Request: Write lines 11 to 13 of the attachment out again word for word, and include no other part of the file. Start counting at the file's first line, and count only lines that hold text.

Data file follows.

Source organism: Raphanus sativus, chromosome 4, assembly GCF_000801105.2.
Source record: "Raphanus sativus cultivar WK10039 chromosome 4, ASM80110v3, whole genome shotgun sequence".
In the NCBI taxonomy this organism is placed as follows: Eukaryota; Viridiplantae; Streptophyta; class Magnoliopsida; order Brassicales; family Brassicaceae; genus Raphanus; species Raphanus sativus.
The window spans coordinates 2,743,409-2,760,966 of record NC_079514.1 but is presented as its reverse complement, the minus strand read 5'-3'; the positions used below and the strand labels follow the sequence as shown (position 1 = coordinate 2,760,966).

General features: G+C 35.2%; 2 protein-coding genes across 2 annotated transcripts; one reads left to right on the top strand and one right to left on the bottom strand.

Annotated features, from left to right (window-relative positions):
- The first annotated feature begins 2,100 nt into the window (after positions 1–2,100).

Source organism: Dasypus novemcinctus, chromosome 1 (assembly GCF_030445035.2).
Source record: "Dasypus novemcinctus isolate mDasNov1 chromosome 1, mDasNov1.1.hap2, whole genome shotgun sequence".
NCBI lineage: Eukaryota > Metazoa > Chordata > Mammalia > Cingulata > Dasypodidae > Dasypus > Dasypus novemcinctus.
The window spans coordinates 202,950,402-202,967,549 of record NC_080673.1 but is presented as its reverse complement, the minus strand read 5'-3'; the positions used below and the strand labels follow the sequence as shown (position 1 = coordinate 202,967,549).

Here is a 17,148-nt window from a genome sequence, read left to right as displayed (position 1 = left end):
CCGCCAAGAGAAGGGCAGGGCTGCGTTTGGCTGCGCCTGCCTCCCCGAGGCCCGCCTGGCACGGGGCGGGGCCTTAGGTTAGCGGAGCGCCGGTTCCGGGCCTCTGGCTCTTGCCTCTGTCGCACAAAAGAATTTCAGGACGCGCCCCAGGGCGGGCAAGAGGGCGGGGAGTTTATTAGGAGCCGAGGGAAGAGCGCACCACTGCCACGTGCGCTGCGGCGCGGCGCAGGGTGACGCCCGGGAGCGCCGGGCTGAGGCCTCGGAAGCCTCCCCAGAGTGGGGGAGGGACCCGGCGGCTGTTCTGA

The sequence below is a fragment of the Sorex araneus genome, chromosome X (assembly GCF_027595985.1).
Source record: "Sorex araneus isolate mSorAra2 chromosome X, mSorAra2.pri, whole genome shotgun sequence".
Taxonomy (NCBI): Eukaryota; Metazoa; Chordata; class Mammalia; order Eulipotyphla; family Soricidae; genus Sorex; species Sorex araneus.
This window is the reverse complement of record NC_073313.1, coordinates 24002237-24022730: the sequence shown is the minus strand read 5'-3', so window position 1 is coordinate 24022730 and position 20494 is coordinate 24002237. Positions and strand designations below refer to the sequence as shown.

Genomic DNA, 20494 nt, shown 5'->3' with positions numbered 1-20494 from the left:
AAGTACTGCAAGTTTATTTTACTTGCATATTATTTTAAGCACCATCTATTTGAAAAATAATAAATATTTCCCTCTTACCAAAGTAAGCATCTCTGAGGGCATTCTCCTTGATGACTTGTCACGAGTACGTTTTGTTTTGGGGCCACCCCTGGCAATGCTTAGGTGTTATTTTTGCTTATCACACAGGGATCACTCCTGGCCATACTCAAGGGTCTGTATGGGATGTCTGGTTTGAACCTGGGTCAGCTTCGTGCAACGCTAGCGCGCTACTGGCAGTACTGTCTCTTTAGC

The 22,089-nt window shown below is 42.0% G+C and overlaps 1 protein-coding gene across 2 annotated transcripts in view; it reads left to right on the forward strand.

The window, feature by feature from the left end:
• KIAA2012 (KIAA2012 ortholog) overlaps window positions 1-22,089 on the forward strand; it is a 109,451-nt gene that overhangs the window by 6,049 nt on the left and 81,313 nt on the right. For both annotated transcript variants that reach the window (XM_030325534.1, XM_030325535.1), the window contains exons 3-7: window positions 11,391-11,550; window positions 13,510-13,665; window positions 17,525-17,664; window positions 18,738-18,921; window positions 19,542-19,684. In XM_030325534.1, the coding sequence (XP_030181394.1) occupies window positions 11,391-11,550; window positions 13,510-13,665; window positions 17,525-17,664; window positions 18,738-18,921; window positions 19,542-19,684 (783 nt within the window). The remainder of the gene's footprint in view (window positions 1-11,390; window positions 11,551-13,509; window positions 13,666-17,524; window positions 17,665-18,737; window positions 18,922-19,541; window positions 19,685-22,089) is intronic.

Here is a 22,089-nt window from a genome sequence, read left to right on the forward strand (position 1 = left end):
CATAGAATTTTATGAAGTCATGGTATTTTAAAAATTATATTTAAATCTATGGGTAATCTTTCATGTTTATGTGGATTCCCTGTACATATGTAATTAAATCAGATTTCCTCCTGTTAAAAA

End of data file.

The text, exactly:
The window spans coordinates 202,950,402-202,967,549 of record NC_080673.1 but is presented as its reverse complement, the minus strand read 5'-3'; the positions used below and the strand labels follow the sequence as shown (position 1 = coordinate 202,967,549).

Here is a 17,148-nt window from a genome sequence, read left to right as displayed (position 1 = left end):
CCGCCAAGAGAAGGGCAGGGCTGCGTTTGGCTGCGCCTGCCTCCCCGAGGCCCGCCTGGCACGGGGCGGGGCCTTAGGTTAGCGGAGCGCCGGTTCCGGGCCTCTGGCTCTTGCCTCTGTCGCACAAAAGAATTTCAGGACGCGCCCCAGGGCGGGCAAGAGGGCGGGGAGTTTATTAGGAGCCGAGGGAAGAGCGCACCACTGCCACGTGCGCTGCGGCGCGGCGCAGGGTGACGCCCGGGAGCGCCGGGCTGAGGCCTCGGAAGCCTCCCCAGAGTGGGGGAGGGACCCGGCGGCTGTTCTGA